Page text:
The advertised cost of a constitutional convention

In print and TV ads, Constitutional Convention opponents have been claiming that the cost of voting yes for a state constitutional convention on Nov. 6 would be too high.

The $55 million figure being promoted by Preserve Our Hawaii is highly controversial. Hawaii’s last convention in 1978 cost $2.03 million. In current dollars, that sum would be $7.7 million. Preserve Our Hawaii hasn’t cited a source but is presumably working from the Legislative Reference Bureau’s 2008 report requested by the state Legislature’s leadership to provide ammunition to convention opponents.

That report estimated that in 2012 dollars a convention would cost between $7.5 million and $48.8 million. The $55 million figure presumably extrapolates from the upper bound $48.8 million figure. Even then, Preserve Our Hawaii is only quoting the report’s upper bound. A competing 2008 report published by a workgroup organized by Hawaii’s lieutenant governor found the Legislature’s cost estimates wildly inflated.

But costs per se mean nothing. To mean something, they must be compared to something else. The comparisons that the No Coalition’s political research firms have tested as helping their campaign include comparisons to the average Hawaiian’s personal income (far less than a convention’s cost) and some of the most popular government expenditures, such as fixing potholes and paying for more teacher supplies.

But many other potential cost comparisons could be made. One category of such comparisons compares aggregate government revenue to the average individual’s income. Total government spending in Hawaii is approximately $14 billion a year or $140 billion over the 10-year period between convention referendums. With this comparison, a convention’s cost becomes comparable to a rounding error.

Another comparison category is a large individual project. For example, the current estimated cost of Hawaii’s rail project is approximately $10 billion, of which the cost of a convention would be approximately one thousandth of its cost, or about 100 feet of the project’s length.

Another category is state government waste. Americans believe their state government wastes about 42 percent of every tax dollar, which would be more than $50 billion between the decennial convention referendums. A poll asked Hawaiians: “How well do you feel state government efficiently spends our tax dollars?” Fifty-seven percent replied “not well.” If a convention reduced government corruption and its resulting inefficiency by only 1 percent over a decade, it would have more than a 5,000 percent return on investment.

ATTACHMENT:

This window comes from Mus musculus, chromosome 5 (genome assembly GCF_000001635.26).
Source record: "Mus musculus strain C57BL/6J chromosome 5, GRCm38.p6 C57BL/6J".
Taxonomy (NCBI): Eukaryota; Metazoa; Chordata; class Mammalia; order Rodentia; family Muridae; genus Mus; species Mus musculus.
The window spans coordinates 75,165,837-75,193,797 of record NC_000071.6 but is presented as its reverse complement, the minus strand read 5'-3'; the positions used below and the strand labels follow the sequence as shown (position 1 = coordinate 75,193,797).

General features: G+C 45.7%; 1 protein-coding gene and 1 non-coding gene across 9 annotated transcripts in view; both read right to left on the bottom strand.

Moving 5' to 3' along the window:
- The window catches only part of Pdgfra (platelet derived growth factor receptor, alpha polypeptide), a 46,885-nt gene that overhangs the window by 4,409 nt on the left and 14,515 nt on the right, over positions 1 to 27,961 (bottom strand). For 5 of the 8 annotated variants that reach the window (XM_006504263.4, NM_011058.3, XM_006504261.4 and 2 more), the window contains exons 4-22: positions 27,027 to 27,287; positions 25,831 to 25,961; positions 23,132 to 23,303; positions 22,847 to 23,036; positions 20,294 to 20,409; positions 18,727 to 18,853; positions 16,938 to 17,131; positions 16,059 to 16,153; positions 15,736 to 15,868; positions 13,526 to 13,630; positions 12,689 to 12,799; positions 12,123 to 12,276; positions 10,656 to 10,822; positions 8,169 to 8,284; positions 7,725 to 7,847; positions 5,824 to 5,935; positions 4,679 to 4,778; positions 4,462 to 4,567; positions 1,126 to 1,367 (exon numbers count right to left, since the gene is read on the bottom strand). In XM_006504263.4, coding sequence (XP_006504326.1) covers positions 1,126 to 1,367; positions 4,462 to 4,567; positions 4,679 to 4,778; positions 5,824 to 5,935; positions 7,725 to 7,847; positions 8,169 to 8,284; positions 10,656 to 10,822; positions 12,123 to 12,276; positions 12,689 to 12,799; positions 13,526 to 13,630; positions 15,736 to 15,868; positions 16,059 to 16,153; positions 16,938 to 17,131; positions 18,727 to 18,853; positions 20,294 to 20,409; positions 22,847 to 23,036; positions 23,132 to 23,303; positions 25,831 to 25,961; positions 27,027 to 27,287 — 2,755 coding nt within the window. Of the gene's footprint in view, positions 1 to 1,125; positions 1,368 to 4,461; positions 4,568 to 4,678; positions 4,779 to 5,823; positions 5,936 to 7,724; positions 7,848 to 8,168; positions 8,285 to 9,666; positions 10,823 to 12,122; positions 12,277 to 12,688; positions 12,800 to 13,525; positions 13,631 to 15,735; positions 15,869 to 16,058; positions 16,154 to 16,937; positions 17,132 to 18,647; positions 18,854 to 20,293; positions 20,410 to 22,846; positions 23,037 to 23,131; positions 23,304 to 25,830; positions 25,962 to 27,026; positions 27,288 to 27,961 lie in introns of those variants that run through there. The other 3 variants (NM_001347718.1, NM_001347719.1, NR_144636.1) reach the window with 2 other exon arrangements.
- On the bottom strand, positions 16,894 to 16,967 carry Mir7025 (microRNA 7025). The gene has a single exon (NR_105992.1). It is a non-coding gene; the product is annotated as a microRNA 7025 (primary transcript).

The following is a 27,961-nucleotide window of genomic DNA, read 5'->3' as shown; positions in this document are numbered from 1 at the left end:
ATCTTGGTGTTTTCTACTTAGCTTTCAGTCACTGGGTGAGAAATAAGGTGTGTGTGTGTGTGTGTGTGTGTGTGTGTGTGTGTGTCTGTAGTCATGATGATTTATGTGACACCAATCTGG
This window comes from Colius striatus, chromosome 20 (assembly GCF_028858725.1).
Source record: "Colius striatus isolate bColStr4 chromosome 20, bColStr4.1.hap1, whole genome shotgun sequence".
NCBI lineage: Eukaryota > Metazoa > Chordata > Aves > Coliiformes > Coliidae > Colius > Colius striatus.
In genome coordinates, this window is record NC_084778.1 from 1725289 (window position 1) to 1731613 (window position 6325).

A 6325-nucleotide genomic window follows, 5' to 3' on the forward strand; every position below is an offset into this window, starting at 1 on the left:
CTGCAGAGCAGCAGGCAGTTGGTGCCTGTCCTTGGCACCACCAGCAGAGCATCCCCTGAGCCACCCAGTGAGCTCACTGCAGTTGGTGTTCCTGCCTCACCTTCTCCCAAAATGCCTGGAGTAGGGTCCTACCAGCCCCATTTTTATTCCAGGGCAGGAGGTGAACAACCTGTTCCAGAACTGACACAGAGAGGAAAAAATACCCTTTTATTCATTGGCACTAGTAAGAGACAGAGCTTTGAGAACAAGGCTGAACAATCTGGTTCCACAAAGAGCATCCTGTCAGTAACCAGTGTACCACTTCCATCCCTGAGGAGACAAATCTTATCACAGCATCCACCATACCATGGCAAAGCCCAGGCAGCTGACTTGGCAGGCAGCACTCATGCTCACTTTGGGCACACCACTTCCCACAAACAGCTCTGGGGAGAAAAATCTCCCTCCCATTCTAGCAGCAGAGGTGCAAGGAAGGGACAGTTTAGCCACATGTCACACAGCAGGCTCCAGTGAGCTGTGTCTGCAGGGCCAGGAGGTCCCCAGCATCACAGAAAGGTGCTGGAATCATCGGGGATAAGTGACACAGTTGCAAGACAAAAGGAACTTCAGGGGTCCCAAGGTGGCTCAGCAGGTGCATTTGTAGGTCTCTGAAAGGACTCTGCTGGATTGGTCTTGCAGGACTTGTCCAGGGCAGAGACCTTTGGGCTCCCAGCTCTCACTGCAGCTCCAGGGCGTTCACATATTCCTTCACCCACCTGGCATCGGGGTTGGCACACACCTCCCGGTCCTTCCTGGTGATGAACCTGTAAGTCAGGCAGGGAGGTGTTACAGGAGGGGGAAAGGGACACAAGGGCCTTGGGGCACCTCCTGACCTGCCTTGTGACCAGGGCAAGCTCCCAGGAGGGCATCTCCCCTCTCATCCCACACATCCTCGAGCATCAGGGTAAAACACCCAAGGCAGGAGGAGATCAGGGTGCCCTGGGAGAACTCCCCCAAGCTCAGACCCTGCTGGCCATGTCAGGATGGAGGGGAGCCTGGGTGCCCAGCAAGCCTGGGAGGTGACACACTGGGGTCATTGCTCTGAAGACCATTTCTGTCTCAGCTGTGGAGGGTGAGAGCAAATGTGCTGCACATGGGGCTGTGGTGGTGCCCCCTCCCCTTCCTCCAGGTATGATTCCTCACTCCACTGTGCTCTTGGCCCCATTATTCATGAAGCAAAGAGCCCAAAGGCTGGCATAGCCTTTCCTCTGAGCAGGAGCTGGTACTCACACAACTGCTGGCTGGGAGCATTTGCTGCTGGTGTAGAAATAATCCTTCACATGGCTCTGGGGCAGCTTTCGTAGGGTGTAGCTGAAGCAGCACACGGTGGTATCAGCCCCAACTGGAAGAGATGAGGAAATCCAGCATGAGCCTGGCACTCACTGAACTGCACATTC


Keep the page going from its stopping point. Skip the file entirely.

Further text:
My own favorite category is the cost of a government without democratic checks and balances. Doing away with costly checks and balances, including the two branches of the Legislature, an independent judiciary, and local elected government, would result in a single elected state official.

Just think of all the potholes we could fix if we got rid of all those wasteful democracy enhancing expenditures! Indeed, when dictator Benito Mussolini took over Italy in the 1920s, that’s what he promised: massive public works! (Note: although the Legislature loves to issue reports on a convention’s cost, I haven’t been able to find a comparable report on its own costs.)

Of course, most Hawaiians would recognize that reducing democratic accountability institutions to this bare minimum —no matter how much money it would save — would be penny wise and pound foolish because democratic accountability costs money.

The same can be said for the democratic accountability a convention provides, which is why Hawaii’s framers included this legislative bypass mechanism in Hawaii’s Constitution.

Hawaii’s framers understood that it was essential to provide a mechanism to allow the people to bypass the state Legislature’s gatekeeping power over state constitutional amendments. In comparison to the cost of Hawaii’s other democratic accountability institutions, a convention’s cost would be a rounding error.

Yet another category is the value of passing a specific popular amendment that the Legislature won’t pass. For example, how much would the people be willing to spend to pass state legislative term limits or the citizen initiative? Would they be worth the cost of Hawaii’s last convention in 1978; that is, $7.8 million in today’s dollars?

The list of such alternate comparisons is endless. The key point is that any discussion of a convention’s costs without a thoughtful discussion of its potential benefits is inherently misleading. Moreover, a good-faith discussion of potential benefits should not focus on fixing potholes but on a convention’s potential to help fix Hawaii’s democracy.

Of course, it is in the No Coalition’s interest to focus on a convention’s potential costs rather than benefits. Accordingly, its ad compaigns over recent decades have refused to acknowledge, let alone discuss in good faith, why Hawaii’s framers created the convention process to propose popular democratic reforms adverse to the Legislature’s institutional self-interest.

As the No Coalition’s ad campaign against a convention gathers steam in the coming weeks, observers should be asking themselves: is it promoting the right cost comparison? And what exactly is it that Big Labor and Big Business, the key financiers and organizers behind the No Coalition, fear from a convention? Might it be that the costs they most fear, such as a reduction of their control over the state Legislature, might actually benefit the great majority of Hawaii?


J.H. Snider, Ph.D., is the editor of The Hawaii State Constitutional Convention Clearinghouse.


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